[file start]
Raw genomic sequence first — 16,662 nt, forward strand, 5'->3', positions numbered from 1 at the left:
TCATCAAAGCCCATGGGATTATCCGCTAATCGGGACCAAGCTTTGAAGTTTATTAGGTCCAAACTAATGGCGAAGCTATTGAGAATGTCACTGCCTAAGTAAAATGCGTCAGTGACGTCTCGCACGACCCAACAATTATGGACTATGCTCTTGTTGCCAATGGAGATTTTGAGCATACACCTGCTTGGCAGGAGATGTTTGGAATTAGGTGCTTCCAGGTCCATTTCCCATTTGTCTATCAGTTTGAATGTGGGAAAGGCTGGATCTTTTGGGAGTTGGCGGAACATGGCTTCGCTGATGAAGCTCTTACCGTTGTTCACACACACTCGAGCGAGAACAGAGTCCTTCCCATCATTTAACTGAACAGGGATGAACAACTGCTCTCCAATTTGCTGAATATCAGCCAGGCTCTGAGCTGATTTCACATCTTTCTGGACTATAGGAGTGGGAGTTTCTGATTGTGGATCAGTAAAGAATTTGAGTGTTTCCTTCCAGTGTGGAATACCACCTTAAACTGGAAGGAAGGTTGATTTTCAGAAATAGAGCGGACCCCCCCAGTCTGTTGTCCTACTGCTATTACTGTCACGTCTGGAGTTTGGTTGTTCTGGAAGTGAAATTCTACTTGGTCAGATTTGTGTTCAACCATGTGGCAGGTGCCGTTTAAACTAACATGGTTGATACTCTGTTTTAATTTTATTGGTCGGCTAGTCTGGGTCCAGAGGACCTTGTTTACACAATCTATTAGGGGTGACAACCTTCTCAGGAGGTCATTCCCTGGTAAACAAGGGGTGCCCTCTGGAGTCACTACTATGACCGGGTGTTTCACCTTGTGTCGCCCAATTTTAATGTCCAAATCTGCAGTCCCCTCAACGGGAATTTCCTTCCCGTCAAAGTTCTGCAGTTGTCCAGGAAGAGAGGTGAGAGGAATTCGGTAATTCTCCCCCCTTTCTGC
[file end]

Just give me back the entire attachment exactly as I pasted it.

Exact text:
Raw genomic sequence first — 16,662 nt, forward strand, 5'->3', positions numbered from 1 at the left:
TCATCAAAGCCCATGGGATTATCCGCTAATCGGGACCAAGCTTTGAAGTTTATTAGGTCCAAACTAATGGCGAAGCTATTGAGAATGTCACTGCCTAAGTAAAATGCGTCAGTGACGTCTCGCACGACCCAACAATTATGGACTATGCTCTTGTTGCCAATGGAGATTTTGAGCATACACCTGCTTGGCAGGAGATGTTTGGAATTAGGTGCTTCCAGGTCCATTTCCCATTTGTCTATCAGTTTGAATGTGGGAAAGGCTGGATCTTTTGGGAGTTGGCGGAACATGGCTTCGCTGATGAAGCTCTTACCGTTGTTCACACACACTCGAGCGAGAACAGAGTCCTTCCCATCATTTAACTGAACAGGGATGAACAACTGCTCTCCAATTTGCTGAATATCAGCCAGGCTCTGAGCTGATTTCACATCTTTCTGGACTATAGGAGTGGGAGTTTCTGATTGTGGATCAGTAAAGAATTTGAGTGTTTCCTTCCAGTGTGGAATACCACCTTAAACTGGAAGGAAGGTTGATTTTCAGAAATAGAGCGGACCCCCCCAGTCTGTTGTCCTACTGCTATTACTGTCACGTCTGGAGTTTGGTTGTTCTGGAAGTGAAATTCTACTTGGTCAGATTTGTGTTCAACCATGTGGCAGGTGCCGTTTAAACTAACATGGTTGATACTCTGTTTTAATTTTATTGGTCGGCTAGTCTGGGTCCAGAGGACCTTGTTTACACAATCTATTAGGGGTGACAACCTTCTCAGGAGGTCATTCCCTGGTAAACAAGGGGTGCCCTCTGGAGTCACTACTATGACCGGGTGTTTCACCTTGTGTCGCCCAATTTTAATGTCCAAATCTGCAGTCCCCTCAACGGGAATTTCCTTCCCGTCAAAGTTCTGCAGTTGTCCAGGAAGAGAGGTGAGAGGAATTCGGTAATTCTCCCCCCTTTCTGC